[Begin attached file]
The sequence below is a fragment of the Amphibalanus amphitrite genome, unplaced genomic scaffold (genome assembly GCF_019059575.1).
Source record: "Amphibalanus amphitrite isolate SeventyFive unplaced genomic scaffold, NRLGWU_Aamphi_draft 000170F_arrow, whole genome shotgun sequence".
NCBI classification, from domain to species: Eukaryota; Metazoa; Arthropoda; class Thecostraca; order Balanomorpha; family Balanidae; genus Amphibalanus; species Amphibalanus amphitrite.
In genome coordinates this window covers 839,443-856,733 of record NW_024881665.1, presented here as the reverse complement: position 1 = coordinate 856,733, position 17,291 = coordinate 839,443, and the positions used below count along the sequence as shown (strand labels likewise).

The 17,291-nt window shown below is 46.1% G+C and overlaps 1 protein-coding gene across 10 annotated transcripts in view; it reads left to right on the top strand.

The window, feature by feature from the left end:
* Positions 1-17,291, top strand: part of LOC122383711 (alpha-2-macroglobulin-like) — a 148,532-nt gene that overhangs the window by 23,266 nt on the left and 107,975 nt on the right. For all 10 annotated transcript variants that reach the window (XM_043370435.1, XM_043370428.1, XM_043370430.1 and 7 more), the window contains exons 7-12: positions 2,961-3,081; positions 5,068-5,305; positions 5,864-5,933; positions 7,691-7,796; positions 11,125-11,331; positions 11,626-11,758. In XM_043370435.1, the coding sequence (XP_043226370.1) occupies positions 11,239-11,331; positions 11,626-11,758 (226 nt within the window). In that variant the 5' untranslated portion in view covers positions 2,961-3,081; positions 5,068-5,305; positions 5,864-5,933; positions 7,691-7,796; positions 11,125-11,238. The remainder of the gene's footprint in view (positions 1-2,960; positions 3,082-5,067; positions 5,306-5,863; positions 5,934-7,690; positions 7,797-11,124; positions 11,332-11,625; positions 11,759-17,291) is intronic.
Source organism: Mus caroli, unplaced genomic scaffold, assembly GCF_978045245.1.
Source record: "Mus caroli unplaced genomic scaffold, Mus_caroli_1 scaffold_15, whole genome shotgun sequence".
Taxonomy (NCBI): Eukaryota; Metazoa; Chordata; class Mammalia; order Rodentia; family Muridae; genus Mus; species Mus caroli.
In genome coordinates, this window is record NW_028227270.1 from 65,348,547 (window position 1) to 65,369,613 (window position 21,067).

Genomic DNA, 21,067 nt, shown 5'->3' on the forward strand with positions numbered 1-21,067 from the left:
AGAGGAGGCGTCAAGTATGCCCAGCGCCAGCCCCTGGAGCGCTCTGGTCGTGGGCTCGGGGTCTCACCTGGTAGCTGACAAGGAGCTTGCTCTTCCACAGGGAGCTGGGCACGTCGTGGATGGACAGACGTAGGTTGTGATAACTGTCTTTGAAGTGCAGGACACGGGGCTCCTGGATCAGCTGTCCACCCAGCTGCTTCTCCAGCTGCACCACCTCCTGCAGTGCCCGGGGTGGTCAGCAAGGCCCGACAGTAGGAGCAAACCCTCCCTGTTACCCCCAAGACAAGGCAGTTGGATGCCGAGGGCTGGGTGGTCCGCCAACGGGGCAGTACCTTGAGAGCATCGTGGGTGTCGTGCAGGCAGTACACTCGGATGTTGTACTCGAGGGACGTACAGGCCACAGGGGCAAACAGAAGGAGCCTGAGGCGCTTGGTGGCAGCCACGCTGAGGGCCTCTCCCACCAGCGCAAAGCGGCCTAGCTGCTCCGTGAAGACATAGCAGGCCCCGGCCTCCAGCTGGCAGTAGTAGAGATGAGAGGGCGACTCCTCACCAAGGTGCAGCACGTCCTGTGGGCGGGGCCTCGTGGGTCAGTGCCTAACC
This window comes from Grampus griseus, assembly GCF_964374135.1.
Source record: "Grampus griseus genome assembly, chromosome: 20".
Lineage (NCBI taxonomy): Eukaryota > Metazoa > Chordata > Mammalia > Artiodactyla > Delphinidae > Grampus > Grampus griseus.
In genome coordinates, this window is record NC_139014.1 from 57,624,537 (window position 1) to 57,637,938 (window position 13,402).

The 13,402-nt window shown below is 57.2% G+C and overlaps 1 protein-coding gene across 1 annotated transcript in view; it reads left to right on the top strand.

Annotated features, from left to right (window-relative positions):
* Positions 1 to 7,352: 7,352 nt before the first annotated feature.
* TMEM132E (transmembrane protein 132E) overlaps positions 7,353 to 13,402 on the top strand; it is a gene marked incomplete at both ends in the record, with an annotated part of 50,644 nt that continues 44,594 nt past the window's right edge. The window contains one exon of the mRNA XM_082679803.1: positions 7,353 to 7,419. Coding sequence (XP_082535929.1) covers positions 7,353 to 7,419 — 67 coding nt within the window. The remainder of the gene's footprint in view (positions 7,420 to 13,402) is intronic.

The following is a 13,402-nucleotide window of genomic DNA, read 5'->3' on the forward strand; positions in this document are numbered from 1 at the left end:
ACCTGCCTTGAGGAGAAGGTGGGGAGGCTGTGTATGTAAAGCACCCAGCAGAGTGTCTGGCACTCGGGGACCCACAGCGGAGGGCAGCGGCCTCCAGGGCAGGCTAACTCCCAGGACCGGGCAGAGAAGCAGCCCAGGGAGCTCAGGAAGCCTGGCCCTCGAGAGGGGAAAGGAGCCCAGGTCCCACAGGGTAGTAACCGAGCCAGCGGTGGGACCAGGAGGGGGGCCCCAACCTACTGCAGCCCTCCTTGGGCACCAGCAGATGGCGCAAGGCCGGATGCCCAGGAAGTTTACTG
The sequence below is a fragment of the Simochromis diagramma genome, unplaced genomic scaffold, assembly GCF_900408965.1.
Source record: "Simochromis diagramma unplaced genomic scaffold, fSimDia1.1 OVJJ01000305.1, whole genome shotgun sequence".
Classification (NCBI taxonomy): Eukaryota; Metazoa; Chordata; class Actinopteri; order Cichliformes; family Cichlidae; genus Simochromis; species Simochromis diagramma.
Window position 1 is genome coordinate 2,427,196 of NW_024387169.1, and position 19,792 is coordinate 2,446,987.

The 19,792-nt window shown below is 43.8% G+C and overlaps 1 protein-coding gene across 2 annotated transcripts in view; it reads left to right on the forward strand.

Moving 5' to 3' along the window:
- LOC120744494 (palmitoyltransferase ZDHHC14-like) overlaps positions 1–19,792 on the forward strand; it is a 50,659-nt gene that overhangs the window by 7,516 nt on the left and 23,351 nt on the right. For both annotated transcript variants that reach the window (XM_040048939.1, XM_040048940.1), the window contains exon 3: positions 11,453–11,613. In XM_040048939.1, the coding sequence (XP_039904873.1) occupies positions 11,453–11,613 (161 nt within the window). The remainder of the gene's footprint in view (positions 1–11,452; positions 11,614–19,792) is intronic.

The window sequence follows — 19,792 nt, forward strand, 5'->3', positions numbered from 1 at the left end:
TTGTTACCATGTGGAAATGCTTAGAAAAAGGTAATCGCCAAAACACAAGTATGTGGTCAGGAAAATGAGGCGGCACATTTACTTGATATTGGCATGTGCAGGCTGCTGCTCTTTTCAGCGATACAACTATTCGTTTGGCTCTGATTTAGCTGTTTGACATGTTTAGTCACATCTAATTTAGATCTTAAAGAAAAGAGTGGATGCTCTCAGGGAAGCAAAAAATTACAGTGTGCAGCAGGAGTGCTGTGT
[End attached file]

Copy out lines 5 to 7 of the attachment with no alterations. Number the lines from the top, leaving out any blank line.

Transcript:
The 17,291-nt window shown below is 46.1% G+C and overlaps 1 protein-coding gene across 10 annotated transcripts in view; it reads left to right on the top strand.

The window, feature by feature from the left end:
* Positions 1-17,291, top strand: part of LOC122383711 (alpha-2-macroglobulin-like) — a 148,532-nt gene that overhangs the window by 23,266 nt on the left and 107,975 nt on the right. For all 10 annotated transcript variants that reach the window (XM_043370435.1, XM_043370428.1, XM_043370430.1 and 7 more), the window contains exons 7-12: positions 2,961-3,081; positions 5,068-5,305; positions 5,864-5,933; positions 7,691-7,796; positions 11,125-11,331; positions 11,626-11,758. In XM_043370435.1, the coding sequence (XP_043226370.1) occupies positions 11,239-11,331; positions 11,626-11,758 (226 nt within the window). In that variant the 5' untranslated portion in view covers positions 2,961-3,081; positions 5,068-5,305; positions 5,864-5,933; positions 7,691-7,796; positions 11,125-11,238. The remainder of the gene's footprint in view (positions 1-2,960; positions 3,082-5,067; positions 5,306-5,863; positions 5,934-7,690; positions 7,797-11,124; positions 11,332-11,625; positions 11,759-17,291) is intronic.